Their children were Mattie, Prentiss, Edith, Eula, LA, Letha Ann (died in infancy), NF and MC.

Aunt Louise is going to record all the memories that she has of her mother’s siblings and the stories about her grandparents. I will complete the document research and we are going to get this family mapped out!

Aunt Louise using Family Tree Maker

July 3, 2011

Preparing for interview with Grace Nell Hathorn

Filed under: Hathorn,Holloway Family,mississippi family history,Prentiss — by tmailhes @ 2:47 pm

This week, I will be visiting family in Prentiss, MS and will have the opportunity to speak with my Aunt Nell. She is not really an aunt, but the widow of my 2nd cousin, Toxey Hathorn. I remember her from my childhood as a beautiful woman. She was short and slender and had the most beautiful black, black hair that was always wound into a bun at the nape of her neck. She and Toxey had 13 children.
I am trying to find the most important questions to ask her and have come up with the list below. I know my Dad and my brother will there telling me to leave her alone so I won’t have much time!

1.) What were the names of your parents?
2.) Where did you live?
3.) Where were you and Toxey married? (I have a lot of marriage records, but I really don’t know if anyone was married in a church or if you just went to the JP.)
4.) Do you remember Thelma’s (my grandma) first husband, Eddie Johnson?
5.) What happened to him?
6.) Do you remember Papa’s (my great-grandfather) brothers and sisters? (I have my list to confirm with her. Estus Hathorn is the unknown. I remember his son, Buster, was called a cousin. However, I don’t know if Estus was a brother or a cousin himself.)
7.) Do you remember Bill and Harriet Hathorn? (my 2nd great-grandparents)
8.) What did they look like?
9.) Do you remember John and Anna Holloway? (I believe we are related to the Holloway family, but my family says no)
10.) Why were they living with Bill and Harriet?

I’m very excited about my trip and will give a follow-up and pictures from the field!

May 16, 2011

Agreement with Freedmen made by T.L.H. Caraway

I was very excited today to have unlocked the secret system of the Freemen’s Bureau Labor Contracts located at the Central Dallas Library. I created my very own index using the index from the Mississippi Department of Archives and History. It was a time consuming process, but in the end it was all worth it. After searching through two rolls in Dallas, I was able to match Dallas #49 to Mississippi #2574. All I had to do from there was to count to the correct contract number.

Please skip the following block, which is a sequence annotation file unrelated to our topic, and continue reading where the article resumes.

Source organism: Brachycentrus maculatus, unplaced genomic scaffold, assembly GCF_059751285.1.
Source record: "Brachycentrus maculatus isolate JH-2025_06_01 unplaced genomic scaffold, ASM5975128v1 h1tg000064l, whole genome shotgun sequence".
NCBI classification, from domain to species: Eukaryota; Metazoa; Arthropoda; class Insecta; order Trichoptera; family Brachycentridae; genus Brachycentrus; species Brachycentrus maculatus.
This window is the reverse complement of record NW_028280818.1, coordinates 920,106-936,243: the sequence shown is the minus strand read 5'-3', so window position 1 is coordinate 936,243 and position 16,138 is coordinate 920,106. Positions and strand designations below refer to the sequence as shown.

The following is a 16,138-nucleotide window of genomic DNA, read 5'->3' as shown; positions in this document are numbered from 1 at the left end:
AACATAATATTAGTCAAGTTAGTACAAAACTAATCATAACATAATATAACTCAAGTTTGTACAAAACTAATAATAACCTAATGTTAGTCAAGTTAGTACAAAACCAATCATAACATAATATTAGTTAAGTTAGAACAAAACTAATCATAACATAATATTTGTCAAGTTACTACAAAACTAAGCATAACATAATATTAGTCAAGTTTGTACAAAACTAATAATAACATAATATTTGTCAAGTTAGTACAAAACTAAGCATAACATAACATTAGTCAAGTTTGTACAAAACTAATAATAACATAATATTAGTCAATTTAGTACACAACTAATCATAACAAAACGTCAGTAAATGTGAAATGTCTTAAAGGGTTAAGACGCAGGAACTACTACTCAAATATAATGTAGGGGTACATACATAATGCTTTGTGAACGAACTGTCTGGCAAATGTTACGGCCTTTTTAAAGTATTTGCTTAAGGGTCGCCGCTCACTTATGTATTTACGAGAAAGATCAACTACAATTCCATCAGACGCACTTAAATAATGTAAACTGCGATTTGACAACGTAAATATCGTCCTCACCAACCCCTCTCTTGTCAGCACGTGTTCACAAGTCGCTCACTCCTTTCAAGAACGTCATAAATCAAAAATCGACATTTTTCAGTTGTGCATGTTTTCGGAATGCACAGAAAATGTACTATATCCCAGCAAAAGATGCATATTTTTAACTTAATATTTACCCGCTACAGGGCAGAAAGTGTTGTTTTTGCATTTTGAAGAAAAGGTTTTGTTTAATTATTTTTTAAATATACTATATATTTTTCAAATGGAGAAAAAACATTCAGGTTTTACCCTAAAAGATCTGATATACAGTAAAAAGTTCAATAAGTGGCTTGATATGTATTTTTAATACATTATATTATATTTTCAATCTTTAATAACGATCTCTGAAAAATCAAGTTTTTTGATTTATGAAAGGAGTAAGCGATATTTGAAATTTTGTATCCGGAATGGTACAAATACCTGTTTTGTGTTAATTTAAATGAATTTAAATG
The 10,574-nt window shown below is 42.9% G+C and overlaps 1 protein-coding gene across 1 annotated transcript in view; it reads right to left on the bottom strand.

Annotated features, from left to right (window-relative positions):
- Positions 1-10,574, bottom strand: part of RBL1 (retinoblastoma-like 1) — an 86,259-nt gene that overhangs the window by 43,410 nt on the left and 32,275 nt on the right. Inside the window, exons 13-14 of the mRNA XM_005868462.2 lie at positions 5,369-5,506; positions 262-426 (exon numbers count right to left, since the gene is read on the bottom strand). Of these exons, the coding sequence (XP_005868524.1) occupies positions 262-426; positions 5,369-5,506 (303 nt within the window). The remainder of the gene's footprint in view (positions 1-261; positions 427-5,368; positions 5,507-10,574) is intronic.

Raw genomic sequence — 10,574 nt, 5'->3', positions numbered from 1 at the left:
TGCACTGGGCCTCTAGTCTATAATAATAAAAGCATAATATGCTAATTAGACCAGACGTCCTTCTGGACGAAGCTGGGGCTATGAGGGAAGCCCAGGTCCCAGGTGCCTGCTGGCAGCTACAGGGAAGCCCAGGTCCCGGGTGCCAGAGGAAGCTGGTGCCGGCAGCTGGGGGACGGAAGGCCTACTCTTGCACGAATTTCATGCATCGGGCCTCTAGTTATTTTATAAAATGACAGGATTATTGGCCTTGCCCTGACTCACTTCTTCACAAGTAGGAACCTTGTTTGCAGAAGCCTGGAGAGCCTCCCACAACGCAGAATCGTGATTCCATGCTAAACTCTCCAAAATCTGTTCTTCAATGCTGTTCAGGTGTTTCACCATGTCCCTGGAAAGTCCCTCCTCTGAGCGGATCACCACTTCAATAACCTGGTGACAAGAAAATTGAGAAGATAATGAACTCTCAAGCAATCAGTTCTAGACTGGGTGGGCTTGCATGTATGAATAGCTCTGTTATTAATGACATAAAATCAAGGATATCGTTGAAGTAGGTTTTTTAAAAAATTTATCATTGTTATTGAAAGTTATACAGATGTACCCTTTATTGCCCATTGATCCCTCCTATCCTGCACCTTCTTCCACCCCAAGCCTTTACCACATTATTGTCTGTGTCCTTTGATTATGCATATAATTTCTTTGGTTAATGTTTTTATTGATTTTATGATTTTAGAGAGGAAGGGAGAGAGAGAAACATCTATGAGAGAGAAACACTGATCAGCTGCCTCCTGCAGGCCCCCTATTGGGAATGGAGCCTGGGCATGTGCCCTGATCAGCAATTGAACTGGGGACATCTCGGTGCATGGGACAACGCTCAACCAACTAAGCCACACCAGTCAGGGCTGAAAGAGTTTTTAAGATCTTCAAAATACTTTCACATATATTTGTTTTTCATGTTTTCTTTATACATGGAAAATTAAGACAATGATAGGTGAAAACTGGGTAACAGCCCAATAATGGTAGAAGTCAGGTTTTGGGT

Here are my results:

Agreement with Freedmen made this 7th day of September 1865 by and between T.L.H. Caraway and Jerman & his family and Amanda of Covington and State of Mississippi;…In testimony whereof the said parties have affixed their names to this agreement on the day & date aforesaid and for the purposes specified.
Names Ages Wages
Jerman 33 Food & Clothing
Marinda 30 Food & Clothing
Hariet 11 de
Amanda 21 Food & Clothing

Harriet is my 2nd great grandmother. Jerman and Marinda are my 3rd great-grandparents. I will be searching probate records for a mention of Caraway or Loflin in the surrounding counties.

May 15, 2011

Dinner with James

I was very excited this evening to have dinner with my cousin, James. It was great to be able to speak with a fellow family historian. He shared some wonderful stories with me and I could just hear my mom and grandmother saying those things. It was nice to know that they hadn’t changed from the time he knew them to the time that I knew them.

James is the grandson of my great-grandmother’s brother. He is also the nephew of my great-uncle’s wife. His father’s sister married my grandmother’s brother. I think that makes us double cousins?? We are both not sure about that.

James, however, was able to solve one mystery for me. I remembered a set of twins from my childhood. They were adults when I was born. I remember them because of their names – Big and Lil. I didn’t realize at the time that those were nicknames. I have asked older cousins in the past what their actual names were and had always gotten the same response, “I don’t remember”. James was able to tell me that they were named Rufus (Big) and Rascus (Lil). Both names are derivatives of Rucus, our uncle.